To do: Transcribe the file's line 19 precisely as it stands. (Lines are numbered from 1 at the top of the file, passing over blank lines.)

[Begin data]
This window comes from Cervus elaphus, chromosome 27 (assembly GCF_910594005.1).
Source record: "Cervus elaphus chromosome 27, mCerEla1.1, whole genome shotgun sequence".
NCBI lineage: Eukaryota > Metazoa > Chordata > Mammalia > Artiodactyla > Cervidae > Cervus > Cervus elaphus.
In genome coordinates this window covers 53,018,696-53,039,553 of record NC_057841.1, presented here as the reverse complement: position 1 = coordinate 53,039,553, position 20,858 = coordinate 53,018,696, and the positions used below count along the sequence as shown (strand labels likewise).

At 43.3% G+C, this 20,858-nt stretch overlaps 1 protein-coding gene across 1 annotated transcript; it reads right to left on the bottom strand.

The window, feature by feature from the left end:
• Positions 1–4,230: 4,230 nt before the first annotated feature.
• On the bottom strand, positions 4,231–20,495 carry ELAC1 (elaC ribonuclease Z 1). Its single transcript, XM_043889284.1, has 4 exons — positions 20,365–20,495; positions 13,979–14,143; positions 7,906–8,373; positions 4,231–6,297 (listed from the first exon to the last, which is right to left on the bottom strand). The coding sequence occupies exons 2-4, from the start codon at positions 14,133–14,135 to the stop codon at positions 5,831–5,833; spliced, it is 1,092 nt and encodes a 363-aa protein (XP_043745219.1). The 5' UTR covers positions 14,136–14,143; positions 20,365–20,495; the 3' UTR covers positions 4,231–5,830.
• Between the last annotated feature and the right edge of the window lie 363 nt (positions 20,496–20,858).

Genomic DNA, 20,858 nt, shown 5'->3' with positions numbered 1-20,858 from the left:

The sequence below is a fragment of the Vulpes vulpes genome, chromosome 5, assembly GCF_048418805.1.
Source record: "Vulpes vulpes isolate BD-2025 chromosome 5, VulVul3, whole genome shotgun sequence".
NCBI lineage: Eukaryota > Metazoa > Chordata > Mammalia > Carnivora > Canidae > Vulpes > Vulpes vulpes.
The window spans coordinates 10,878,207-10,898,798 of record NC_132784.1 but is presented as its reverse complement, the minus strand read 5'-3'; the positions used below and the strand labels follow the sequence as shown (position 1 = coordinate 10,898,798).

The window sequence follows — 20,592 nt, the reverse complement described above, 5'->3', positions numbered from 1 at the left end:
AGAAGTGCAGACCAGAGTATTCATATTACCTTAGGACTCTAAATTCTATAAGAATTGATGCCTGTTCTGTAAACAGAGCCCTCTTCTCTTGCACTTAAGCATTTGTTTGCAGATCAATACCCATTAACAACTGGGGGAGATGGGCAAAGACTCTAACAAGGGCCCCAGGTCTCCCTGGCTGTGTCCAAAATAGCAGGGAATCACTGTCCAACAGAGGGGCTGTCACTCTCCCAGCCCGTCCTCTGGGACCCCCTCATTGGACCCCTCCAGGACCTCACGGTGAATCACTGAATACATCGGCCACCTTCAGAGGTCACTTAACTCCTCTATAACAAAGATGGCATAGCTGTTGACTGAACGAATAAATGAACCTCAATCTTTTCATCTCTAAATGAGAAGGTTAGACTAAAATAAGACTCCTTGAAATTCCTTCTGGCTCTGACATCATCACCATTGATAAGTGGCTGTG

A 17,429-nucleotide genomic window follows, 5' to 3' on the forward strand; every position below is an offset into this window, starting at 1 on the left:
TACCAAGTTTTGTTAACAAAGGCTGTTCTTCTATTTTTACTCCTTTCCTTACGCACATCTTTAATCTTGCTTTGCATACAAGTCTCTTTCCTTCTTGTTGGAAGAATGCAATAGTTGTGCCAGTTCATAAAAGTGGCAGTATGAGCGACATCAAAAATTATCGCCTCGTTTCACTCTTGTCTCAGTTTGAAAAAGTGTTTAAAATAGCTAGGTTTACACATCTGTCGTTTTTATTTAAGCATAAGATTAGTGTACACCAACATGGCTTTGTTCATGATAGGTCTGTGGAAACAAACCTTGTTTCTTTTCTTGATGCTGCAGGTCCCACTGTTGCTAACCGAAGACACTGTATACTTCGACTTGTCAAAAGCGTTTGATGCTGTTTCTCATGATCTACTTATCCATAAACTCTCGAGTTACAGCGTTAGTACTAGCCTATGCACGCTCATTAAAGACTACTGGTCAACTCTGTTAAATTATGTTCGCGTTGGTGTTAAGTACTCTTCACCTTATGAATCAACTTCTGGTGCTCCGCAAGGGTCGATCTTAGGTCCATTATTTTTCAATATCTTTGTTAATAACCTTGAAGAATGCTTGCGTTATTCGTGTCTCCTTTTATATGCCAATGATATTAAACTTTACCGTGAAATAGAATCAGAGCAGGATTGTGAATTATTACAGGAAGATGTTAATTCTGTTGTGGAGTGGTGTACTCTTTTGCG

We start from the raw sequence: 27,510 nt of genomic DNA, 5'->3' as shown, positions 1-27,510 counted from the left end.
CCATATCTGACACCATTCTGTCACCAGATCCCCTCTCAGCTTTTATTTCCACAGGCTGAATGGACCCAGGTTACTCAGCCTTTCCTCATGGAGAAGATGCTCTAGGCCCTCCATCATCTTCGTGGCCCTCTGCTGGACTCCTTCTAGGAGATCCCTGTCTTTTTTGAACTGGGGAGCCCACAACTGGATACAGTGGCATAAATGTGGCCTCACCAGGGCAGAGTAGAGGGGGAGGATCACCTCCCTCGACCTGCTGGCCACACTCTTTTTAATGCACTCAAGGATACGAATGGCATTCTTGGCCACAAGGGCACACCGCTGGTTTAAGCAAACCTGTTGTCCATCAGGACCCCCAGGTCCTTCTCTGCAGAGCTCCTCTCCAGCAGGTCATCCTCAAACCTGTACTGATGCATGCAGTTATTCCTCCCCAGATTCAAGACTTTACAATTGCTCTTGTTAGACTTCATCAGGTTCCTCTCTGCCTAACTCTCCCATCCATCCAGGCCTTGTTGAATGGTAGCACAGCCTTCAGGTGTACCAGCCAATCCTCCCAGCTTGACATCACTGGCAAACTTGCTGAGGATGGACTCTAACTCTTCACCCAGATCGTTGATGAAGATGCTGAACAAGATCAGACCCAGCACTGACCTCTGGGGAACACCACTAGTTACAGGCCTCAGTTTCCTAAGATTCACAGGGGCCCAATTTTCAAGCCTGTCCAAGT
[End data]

We start from the raw sequence: 27,510 nt of genomic DNA, 5'->3' as shown, positions 1-27,510 counted from the left end.